A wall wasn’t started because of selfishness or fear, it was built because after so much effort of trying to help my mother get better, I realized that there wasn’t anything I could do or say that would work. In the end, I realized it was her willpower that needed to step up and confront the monster. I was continuously being lied to about her sobriety. I experienced mental breakdowns — hers and mine — that I wish I could forget. There were times where I was her favorite and times that I wasn’t. Our relationship never truly felt like mother and daughter, it felt more as if I was a friend that tried to help her become clean and someone she had fun with sometimes.

Our separation didn’t happen all at once, however, It was a slow and agonizing process. It was hard for me to let go. In November 2015, she was blocked from any type of communication with me. Occasionally she sent a letter in the mail; I was still too tender to respond. I had heard it all before. “I will get better. We will get better. I miss you. You are my favorite.” It was a cry for help that I had to ignore at the time. I had to heal and rebuild strength in order to let her back into my life. I had to fully accept who she was and the battles she had.

Now, we are strangers, yet connected by something that is unable to be seen. She is no longer blocked, but I see her once or twice a year. The difference in our relationship now compared to my pre-teen and early teenage years is night and day, but it is better this way. I’m not the only one to admit that she is reflected within my mannerisms and appearance, and it weakens me still. The furrow of my brow or the pouting of my lips is enough to make my father tell me “Don’t make that face, you look like your mother.” Right now my mother is miles away, hopefully growing, as I sit here, hopefully growing.


For a long time, my mother’s absence made me feel that a part of my life was missing. I couldn’t glance at a mother and daughter in a supermarket without my eyes watering. I couldn’t hear words of encouragement from any older woman in my life without imagining the words coming from my mother instead. A day did not go by where I wouldn’t hold a photo of us, or a letter from her, and weep myself asleep. Tracy Chapman’s “The Promise” and Hoobastank’s “The Reason” are songs she dedicated to me, and they are still to this day my ways of talking to her and connecting to her, even though they sadden me greatly.

For a long time, I couldn’t think of her without being thrown into heartache and tears. Talking to a therapist helped immensely. It was soothing to have someone let me explain my brokenness without being judged. She made me understand that my mother’s departure does not mean that I am not special, that I am not unworthy of love. It is a problem of hers and only hers. If it is too painful for me to speak to her while she is unsober, that is okay. And if it is too painful for me to speak to her while she is sober, that is also okay.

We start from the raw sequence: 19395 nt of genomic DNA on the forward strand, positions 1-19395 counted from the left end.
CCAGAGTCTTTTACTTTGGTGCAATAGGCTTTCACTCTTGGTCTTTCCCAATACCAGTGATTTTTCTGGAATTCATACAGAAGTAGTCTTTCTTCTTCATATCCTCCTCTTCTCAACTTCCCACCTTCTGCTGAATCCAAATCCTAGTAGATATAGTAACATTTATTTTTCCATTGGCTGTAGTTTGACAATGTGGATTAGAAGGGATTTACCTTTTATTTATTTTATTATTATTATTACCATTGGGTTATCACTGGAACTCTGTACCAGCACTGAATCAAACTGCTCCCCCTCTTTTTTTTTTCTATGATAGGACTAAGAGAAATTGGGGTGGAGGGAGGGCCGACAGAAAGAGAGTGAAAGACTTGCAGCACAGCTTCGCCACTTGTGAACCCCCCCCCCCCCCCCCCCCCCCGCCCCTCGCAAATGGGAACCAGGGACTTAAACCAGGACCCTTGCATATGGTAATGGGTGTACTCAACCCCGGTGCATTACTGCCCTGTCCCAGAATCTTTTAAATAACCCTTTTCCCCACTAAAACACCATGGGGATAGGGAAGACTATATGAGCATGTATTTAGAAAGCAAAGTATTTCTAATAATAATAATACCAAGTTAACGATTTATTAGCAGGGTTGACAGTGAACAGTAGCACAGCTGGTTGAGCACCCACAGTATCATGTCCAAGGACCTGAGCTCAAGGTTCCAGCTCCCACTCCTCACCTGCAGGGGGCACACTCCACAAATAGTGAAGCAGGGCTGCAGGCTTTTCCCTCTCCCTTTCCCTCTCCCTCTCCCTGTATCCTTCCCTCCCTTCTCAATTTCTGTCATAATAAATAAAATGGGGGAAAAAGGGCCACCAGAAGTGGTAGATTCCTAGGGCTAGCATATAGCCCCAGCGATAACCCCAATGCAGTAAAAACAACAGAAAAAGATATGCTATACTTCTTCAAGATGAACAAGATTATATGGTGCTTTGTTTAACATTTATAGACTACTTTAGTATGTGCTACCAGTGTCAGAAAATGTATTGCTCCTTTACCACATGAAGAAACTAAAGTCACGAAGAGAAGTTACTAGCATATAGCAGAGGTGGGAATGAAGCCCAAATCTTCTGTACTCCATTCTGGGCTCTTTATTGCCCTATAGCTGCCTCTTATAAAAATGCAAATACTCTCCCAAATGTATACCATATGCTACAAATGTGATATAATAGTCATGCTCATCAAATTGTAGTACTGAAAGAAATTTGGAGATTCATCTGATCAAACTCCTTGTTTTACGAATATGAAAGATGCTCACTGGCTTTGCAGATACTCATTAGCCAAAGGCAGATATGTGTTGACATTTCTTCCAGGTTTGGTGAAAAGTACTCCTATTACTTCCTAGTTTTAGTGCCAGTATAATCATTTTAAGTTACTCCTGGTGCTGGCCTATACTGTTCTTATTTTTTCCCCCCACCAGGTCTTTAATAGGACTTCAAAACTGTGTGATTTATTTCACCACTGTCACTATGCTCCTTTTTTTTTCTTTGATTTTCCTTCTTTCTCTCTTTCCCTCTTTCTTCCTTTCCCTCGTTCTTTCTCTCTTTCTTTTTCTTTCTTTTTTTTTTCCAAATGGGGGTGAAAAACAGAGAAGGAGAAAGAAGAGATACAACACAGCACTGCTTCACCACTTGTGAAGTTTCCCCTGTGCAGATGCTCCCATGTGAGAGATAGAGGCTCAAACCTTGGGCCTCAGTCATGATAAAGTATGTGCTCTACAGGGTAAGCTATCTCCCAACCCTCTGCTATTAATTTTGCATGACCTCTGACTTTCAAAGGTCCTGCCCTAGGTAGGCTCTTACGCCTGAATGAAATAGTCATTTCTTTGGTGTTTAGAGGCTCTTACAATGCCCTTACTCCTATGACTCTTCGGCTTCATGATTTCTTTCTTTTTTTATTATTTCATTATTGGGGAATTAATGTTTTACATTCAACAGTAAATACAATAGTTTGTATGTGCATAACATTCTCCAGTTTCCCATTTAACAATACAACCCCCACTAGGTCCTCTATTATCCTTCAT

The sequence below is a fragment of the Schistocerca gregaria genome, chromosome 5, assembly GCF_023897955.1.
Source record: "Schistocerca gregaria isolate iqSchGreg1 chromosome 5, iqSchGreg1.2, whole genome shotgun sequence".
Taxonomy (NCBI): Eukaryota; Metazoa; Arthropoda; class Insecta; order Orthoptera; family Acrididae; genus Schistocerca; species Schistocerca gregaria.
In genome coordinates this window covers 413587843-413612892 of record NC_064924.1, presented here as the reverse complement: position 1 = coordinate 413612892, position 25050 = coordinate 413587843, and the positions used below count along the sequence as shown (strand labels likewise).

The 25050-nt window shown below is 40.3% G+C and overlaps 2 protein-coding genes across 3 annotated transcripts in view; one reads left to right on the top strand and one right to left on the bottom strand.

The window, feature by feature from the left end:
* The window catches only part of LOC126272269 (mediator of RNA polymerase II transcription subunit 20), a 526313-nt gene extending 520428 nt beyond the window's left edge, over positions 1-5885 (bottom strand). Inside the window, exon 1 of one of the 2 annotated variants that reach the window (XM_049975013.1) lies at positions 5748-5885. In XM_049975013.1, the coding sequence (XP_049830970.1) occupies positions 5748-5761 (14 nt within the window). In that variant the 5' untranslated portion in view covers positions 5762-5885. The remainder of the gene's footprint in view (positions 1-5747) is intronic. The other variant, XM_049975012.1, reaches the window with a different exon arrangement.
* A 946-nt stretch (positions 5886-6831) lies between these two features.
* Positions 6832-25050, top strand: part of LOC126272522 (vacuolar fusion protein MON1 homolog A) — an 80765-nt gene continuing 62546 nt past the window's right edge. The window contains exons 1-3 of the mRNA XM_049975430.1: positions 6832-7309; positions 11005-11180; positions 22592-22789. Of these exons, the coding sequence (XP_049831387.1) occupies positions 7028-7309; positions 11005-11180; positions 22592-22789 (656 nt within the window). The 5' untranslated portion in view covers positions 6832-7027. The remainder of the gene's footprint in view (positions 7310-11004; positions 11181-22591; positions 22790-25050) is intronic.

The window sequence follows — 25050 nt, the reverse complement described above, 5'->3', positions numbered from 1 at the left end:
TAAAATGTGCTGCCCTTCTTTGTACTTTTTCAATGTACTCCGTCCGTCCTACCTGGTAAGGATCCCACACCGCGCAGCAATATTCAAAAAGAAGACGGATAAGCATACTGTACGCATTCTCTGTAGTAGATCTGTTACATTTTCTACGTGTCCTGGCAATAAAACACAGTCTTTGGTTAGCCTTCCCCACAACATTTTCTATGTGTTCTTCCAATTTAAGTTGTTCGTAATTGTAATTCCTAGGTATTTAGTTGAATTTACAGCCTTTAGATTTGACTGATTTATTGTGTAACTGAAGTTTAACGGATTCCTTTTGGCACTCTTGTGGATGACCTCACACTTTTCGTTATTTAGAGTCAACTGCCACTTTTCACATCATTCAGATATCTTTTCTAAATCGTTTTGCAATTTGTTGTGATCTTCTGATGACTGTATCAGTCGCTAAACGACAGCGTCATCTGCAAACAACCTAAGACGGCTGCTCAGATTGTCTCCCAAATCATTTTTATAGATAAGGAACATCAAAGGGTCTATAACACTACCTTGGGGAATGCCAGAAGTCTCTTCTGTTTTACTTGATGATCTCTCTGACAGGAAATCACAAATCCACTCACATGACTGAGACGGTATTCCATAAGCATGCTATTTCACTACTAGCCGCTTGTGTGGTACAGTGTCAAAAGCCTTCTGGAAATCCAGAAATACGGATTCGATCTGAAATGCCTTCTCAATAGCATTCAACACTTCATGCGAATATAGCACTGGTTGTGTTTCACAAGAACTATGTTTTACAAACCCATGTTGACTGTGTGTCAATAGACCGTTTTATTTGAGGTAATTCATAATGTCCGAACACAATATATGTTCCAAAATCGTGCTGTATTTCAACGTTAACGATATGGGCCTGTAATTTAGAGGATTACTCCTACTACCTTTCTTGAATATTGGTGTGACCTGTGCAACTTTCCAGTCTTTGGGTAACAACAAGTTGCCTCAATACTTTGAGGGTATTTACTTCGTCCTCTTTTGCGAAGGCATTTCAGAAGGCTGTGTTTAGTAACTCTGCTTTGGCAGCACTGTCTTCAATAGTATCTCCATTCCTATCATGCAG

I owe my strength to handling this better to my therapist. I have learned that communication during grief is the key to recovery. I still think about my mother every day, and I always will. I will continue to experience things in life where I ask myself, “Would this be easier if I had a mom to talk to?” This sensation of loneliness has made me strong.

One day when I have children, I will aspire to be the mother I wish I could have had. I will never leave them questioning my return, and I will shower them with affection so that they will never struggle to remember what my presence feels like.

Today I am strong with an open and forgiving heart. Every day I live with my mother’s lips, freckles, passion for writing, thrill for running, creativity, impatience, and free spirit. I’m sure there are more traits handed down from her. I live my life with pride and appreciation knowing I share so many qualities with such a beautiful human being yet with sorrow knowing that something evil took away the chance of having a mom to braid my hair and wipe the tears from my first heartbreak. I love her immensely still, and no matter the negative, I am living.


MP mary grandparents

Mary with her grandparents, Raymond and Debbie, after the Miss Newman Pageant in September 2016,

My mother fell into the world of drug abuse before she became a teenager. At an age when a girl should be playing with dolls and playing tag at school, she lived a life of abandonment, sexual abuse, and then later drug abuse. The monster that shot into her system told her that the despairing childhood she lived didn’t exist. Soon she met my father and had me, but the monster continued to remind her of the freedom that eluded her. So she left.

Several times throughout my life I have tried to reconnect us. It was hard, but I now accept that my mother is a drug addict and will recover when she understands that she has power over the monster. All it takes is for her to stand tall and admit she needs help.

Mom left me as a toddler and teased her affection to me throughout my entire life. I hope one day – drug-free — she can watch me graduate from college and walk down the wedding aisle. I hate the aftermath of what her leaving has caused for me, but I am appreciative because it has made me treasure a parent’s love more than anything and realize its effect on a child. I can’t thank my father, stepmom, and grandparents enough for their support and the life they have provided for me.